This morning, I woke to the sound of my father putting another nail through the door.
He spent a good minute or two with the nail, pausing between whacks to grunt and curse. When he left, the poor thing was bent over and clinched, all dotted with nicks and scratches and dings, sitting low and deep in the wood.
My father used to take more care with his nails. He would sit in his chair just before bed and count them, one by one, looking for nicks and bends. Now that he’s older, and the house is, too, it seems his nails go wherever they can go: through doors and tables; walls and floorboards; old shoes; photo albums; throw-pillows; books. All the comics I read as a boy have been nailed to the inside of their shelf.
“Someone’s got to do it,” my father says, when I ask.
My mother doesn’t mind the nails. She spends her days watching the birds at the window, making chittering sounds, like a cat.
I can’t say whether they’ve changed, or I have. It seems things must have been different before, but before was too long ago to remember.
The woods, like the tides, are coming in. I don’t know how much time we have left.
At night, my mother escapes to the woods.
She returns in the early morning hours, sometimes with crickets or rocks. Last night, she brought home a small, yellow kitten, which my father nailed to the floor by its tail.
“Now that’s a find,” he said.
I spent most of the morning freeing the kitten, which was angry, and bit down on my hand.
Years ago, when I was still young, my mother would have treated the bite with honey. Now, she sits alone on the front step, licking her own wounds, watching the woods. Between licks, she raises her head and wails for the kitten.
Early this morning, when the sky was still red, I found my father out on the back lawn, near the woods.
He was lying face-up, palms flat and open. Something, I noticed, had torn out his insides and scattered them over the grass. My mother had not yet returned from her nightly prowl.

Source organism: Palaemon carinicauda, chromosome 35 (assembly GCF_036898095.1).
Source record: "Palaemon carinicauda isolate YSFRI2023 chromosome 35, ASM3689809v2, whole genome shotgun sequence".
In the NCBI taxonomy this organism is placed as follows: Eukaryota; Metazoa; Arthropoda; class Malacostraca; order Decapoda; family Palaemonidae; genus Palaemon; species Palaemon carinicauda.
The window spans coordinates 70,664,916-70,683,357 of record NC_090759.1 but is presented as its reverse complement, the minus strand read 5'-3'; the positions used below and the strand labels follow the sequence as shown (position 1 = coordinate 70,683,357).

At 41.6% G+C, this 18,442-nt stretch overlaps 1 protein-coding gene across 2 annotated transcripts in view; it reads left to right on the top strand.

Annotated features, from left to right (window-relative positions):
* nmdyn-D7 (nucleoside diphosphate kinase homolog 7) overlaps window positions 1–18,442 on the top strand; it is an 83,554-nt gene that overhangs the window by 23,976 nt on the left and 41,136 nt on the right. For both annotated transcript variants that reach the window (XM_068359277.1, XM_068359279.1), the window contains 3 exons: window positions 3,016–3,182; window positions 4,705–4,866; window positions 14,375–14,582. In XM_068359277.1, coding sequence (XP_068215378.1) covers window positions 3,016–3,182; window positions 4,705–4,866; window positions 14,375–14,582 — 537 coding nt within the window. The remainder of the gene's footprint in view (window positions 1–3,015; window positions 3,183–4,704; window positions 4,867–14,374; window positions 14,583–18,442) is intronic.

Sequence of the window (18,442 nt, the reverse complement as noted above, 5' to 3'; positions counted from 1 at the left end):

All day, I stood watch by my father’s body. Now and then, a seagull would land and hop towards us. I threw rocks, and cawed, and flapped my arms.
My mother crept out of the woods around dusk. Her eyes glowed round and yellow, like the moon.
I let out a caw, then threw a rock, which fell short. My mother stopped, to watch it fall, then lifted her head and kept creeping.
I raised my arm to throw another rock, then lowered it.
She came to a stop by my father. Crouching low, she lifted him off the grass easily and draped him over her shoulders. When she stood, her eyes — now more white than yellow — met mine.
I rubbed my thumb over the rock and blinked, once.
She turned and ran for the trees. As I watched her go, I couldn’t help but marvel at the length of her stride, at the raw power and force in her legs. Perhaps, I thought — even after all this time — there were things I was still too young to understand.
I always thought my father was tied to the house. My mother, I thought, was tied to him — and me to her.
Every morning, at sunrise, I pack up my things and start on my way down the road. As I walk, and the old house fades into the woods, a strange horror stirs, someplace low in my stomach — a terrible lightness, not unlike the sensation of falling from a great height. I fear, suddenly, that I’ve forgotten something, and the lightness swells and fills my chest, leaving me breathless and dizzy.
Inevitably, I return to the house. The rest of the day is spent wandering, pulling up nails, searching for what I’ve forgotten. I’ve found many things: old photographs; crickets, rocks; the poor kitten, nailed shut inside one of the cabinets.
But time is running out. At night, the old walls creak and moan; the loose nails rattle and roll over the floors. The woods are approaching. The air is warm, and smells of rot.